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CSLR to open digital collection of Berman writings
By April L. Bogle | Emory Law | May 24, 2016 12:05:00 PM

CSLR and the Robert W. Woodruff Library will unveil a digital collection of published and unpublished non-book writings ofHarold J. Berman (1918-2007), Emory’s first Robert W. Woodruff Professor of Law, February 2 at Emory Law.

Access the collection here and click on "Library."

Considered the father of the modern field of law and religion study, Berman published 25 books, more than 400 articles, and also left numerous unpublished works, including two nearly complete book manuscripts. Prior to his death, he designated CSLR DirectorJohn Witte, Jr., his former student at Harvard Law School, and close friend and colleague at Emory Law, to serve as his literary executor. Witte has collected some 500 pieces written between 1938 and 2007 to be made available in digital format.

“The digital collection gives Professor Berman’s fans and students around the world access to his 70 plus years of outstanding scholarship, including pieces published in foreign sources that are very hard to find today, and scores of unpublished writings that widen and deepen an already astonishing collection of exquisite scholarship,” says Witte, Jonas Robitscher Professor of Law and Alonzo L. McDonald Family Foundation Distinguished Professor.

About 20 percent of the total collection will be available initially and housed on a Zotero website. It can be accessed via the CSLR website or directly at

Each piece contains a title, date of writing, page length, and a downloadable PDF image. The documents are searchable via Internet search engines, but the word “zotero” needs to be included along with other key words in the title for the best results.

The full collection will be available over the next several months via the Zotero site and ultimately housed in the university’s digital library collection, which is searchable using the discoverE discovery tool. 

Berman wrote on the topics of law and religion, comparative legal history, Russian law and culture, legal philosophy and private international law. His major works have been translated into 18 languages, with new Chinese and Italian translations recently published of his last major work: Law and Revolution II: The Impact of the Protestant Reformations on the Western Legal Tradition (Harvard University Press, 2003). His prize-winning book, Law and Revolution: The Formation of the Western Legal Tradition (1983), has been published in German, French, Chinese, Russian, Polish, Spanish, Italian, and Lithuanian translations.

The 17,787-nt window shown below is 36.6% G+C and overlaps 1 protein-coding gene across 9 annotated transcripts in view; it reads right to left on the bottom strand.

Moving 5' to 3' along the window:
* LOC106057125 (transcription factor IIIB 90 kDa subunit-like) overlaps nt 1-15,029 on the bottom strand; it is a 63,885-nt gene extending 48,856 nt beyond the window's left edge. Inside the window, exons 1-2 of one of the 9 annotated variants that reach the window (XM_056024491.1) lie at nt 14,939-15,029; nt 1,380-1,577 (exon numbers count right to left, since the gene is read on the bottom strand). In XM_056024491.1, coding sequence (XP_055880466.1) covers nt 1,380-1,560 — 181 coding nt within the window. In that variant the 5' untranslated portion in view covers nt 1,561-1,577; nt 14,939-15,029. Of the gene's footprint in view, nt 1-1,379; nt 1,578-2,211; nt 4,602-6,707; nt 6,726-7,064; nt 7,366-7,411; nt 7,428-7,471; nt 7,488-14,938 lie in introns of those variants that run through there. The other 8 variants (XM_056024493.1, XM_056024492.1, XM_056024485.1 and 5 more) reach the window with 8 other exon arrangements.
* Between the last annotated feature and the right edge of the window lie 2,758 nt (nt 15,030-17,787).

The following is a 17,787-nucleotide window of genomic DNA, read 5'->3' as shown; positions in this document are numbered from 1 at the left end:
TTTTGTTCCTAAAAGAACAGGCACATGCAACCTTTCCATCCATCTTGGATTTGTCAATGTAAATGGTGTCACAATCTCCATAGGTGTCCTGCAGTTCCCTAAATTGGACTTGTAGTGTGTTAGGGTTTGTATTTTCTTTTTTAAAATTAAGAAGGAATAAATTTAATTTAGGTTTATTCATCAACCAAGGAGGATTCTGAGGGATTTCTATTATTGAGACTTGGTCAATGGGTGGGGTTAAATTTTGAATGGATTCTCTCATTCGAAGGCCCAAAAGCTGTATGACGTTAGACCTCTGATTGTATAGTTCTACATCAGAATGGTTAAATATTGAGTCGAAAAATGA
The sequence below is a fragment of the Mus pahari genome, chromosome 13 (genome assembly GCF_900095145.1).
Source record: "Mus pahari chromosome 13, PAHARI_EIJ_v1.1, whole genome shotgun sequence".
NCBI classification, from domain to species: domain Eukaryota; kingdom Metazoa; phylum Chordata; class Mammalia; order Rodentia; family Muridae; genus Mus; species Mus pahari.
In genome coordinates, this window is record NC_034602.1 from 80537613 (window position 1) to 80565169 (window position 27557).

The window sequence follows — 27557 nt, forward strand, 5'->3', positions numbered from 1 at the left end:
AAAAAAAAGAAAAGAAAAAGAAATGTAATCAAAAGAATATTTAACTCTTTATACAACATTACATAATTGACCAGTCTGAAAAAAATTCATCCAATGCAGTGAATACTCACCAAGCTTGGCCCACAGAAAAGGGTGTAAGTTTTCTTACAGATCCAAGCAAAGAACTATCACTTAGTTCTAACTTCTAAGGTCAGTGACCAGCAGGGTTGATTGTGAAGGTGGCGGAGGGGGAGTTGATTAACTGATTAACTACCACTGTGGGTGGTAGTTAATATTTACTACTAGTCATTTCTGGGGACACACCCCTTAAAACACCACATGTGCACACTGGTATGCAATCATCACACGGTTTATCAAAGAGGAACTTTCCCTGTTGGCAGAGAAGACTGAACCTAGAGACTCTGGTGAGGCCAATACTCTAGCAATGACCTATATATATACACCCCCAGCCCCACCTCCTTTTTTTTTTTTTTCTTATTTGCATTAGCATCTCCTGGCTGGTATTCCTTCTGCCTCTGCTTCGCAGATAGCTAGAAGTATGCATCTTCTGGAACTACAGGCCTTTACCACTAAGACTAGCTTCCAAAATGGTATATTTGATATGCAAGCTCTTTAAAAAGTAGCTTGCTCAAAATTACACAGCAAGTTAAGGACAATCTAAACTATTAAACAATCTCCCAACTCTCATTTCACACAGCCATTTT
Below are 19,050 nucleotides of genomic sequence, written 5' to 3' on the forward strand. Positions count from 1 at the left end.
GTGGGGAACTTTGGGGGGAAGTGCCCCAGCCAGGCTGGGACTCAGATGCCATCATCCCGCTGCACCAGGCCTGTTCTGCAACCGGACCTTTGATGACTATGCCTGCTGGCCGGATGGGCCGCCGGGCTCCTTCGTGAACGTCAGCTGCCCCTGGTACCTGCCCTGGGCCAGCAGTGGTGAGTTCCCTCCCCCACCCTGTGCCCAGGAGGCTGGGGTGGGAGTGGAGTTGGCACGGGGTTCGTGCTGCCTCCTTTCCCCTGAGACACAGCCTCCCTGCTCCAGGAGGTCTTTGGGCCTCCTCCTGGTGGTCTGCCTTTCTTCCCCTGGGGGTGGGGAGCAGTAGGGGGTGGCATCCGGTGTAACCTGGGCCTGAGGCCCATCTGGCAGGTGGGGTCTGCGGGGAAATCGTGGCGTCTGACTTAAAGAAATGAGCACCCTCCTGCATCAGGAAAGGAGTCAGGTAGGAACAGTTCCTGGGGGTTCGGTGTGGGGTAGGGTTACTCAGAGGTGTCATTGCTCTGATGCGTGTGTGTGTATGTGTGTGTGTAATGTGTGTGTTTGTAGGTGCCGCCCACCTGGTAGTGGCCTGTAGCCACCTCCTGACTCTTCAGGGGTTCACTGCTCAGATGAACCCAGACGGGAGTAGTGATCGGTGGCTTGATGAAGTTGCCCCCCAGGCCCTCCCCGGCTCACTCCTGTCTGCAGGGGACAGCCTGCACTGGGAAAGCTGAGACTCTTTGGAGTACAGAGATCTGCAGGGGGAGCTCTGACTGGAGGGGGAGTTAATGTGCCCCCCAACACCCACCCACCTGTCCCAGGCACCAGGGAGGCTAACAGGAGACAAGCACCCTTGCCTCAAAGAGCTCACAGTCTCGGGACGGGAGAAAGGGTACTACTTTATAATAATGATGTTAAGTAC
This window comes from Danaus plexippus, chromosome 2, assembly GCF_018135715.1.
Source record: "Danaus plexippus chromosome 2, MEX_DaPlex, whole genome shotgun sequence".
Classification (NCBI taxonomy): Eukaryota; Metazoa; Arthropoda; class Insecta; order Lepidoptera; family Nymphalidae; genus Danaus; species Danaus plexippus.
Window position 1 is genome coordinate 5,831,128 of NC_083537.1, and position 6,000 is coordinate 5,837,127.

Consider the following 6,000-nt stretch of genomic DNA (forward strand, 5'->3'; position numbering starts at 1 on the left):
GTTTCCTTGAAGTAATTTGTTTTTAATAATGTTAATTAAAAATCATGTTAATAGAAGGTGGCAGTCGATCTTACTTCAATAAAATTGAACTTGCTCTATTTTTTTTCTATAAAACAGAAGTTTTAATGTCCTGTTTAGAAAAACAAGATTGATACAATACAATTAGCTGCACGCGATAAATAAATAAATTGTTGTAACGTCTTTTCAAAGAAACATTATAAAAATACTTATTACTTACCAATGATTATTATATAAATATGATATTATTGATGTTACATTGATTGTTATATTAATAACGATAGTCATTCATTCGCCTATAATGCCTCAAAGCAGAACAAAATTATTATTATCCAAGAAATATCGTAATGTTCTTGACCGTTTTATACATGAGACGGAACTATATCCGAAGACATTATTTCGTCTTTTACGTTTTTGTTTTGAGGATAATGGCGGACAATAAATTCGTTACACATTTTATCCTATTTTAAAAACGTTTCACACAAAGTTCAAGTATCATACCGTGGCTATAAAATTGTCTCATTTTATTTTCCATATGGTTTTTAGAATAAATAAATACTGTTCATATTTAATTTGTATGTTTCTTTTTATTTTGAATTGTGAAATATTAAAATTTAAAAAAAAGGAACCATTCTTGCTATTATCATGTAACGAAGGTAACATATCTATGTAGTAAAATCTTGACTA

Tibor Varady, former student of Berman at Harvard Law School, and Professor of Law at Emory and Central European University in Budapest, will deliver the annualHarold J. Berman Lecture in conjunction with the launch of the digital collection. An internationally recognized scholar and expert on international trade, commercial transactions and dispute settlement, Varady will discuss “Law and Language,” drawing on one of Berman’s unpublished book manuscripts of that same name.  

CSLR Founding Director Frank S. Alexander, who studied both law and theology with Berman at Harvard Law School and Harvard Divinity School, will preside over the festivities on February 2.  “Hal Berman’s life, and scholarship, has been a gift to all who encountered him and his writings.  Being able to make this extended library of his writings available in digital format extends these gifts throughout the world,” said Alexander, Sam Nunn Professor of Law.

In addition, CSLR will dedicate its conference room as the "Berman Library," complete with a display of his main writings, memorabilia, last portrait, and a bound, 15-volume set of the new digital collection.